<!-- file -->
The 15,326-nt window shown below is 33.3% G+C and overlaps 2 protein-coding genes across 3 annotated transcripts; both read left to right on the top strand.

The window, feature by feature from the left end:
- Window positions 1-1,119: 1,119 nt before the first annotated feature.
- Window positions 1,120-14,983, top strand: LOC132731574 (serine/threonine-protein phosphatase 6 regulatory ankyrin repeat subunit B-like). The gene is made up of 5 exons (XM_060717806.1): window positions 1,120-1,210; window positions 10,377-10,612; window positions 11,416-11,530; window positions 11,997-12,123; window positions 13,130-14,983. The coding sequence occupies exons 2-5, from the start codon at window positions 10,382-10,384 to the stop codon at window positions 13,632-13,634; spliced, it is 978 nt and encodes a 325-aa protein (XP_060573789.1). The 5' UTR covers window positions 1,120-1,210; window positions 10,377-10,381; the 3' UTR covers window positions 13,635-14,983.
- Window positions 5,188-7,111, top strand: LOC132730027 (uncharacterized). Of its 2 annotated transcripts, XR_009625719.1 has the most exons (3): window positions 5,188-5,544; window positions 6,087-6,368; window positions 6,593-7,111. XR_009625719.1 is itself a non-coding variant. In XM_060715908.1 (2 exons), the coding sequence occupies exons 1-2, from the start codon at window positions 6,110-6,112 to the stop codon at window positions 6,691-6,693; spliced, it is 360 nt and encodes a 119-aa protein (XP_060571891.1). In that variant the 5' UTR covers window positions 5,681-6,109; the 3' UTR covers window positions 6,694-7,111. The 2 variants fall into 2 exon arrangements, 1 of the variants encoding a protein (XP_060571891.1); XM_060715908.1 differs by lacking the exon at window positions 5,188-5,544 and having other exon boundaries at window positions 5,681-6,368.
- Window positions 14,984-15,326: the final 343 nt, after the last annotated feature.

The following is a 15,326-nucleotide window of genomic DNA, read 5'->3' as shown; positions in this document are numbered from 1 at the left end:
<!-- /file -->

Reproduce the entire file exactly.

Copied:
The 15,326-nt window shown below is 33.3% G+C and overlaps 2 protein-coding genes across 3 annotated transcripts; both read left to right on the top strand.

The window, feature by feature from the left end:
- Window positions 1-1,119: 1,119 nt before the first annotated feature.
- Window positions 1,120-14,983, top strand: LOC132731574 (serine/threonine-protein phosphatase 6 regulatory ankyrin repeat subunit B-like). The gene is made up of 5 exons (XM_060717806.1): window positions 1,120-1,210; window positions 10,377-10,612; window positions 11,416-11,530; window positions 11,997-12,123; window positions 13,130-14,983. The coding sequence occupies exons 2-5, from the start codon at window positions 10,382-10,384 to the stop codon at window positions 13,632-13,634; spliced, it is 978 nt and encodes a 325-aa protein (XP_060573789.1). The 5' UTR covers window positions 1,120-1,210; window positions 10,377-10,381; the 3' UTR covers window positions 13,635-14,983.
- Window positions 5,188-7,111, top strand: LOC132730027 (uncharacterized). Of its 2 annotated transcripts, XR_009625719.1 has the most exons (3): window positions 5,188-5,544; window positions 6,087-6,368; window positions 6,593-7,111. XR_009625719.1 is itself a non-coding variant. In XM_060715908.1 (2 exons), the coding sequence occupies exons 1-2, from the start codon at window positions 6,110-6,112 to the stop codon at window positions 6,691-6,693; spliced, it is 360 nt and encodes a 119-aa protein (XP_060571891.1). In that variant the 5' UTR covers window positions 5,681-6,109; the 3' UTR covers window positions 6,694-7,111. The 2 variants fall into 2 exon arrangements, 1 of the variants encoding a protein (XP_060571891.1); XM_060715908.1 differs by lacking the exon at window positions 5,188-5,544 and having other exon boundaries at window positions 5,681-6,368.
- Window positions 14,984-15,326: the final 343 nt, after the last annotated feature.

The following is a 15,326-nucleotide window of genomic DNA, read 5'->3' as shown; positions in this document are numbered from 1 at the left end: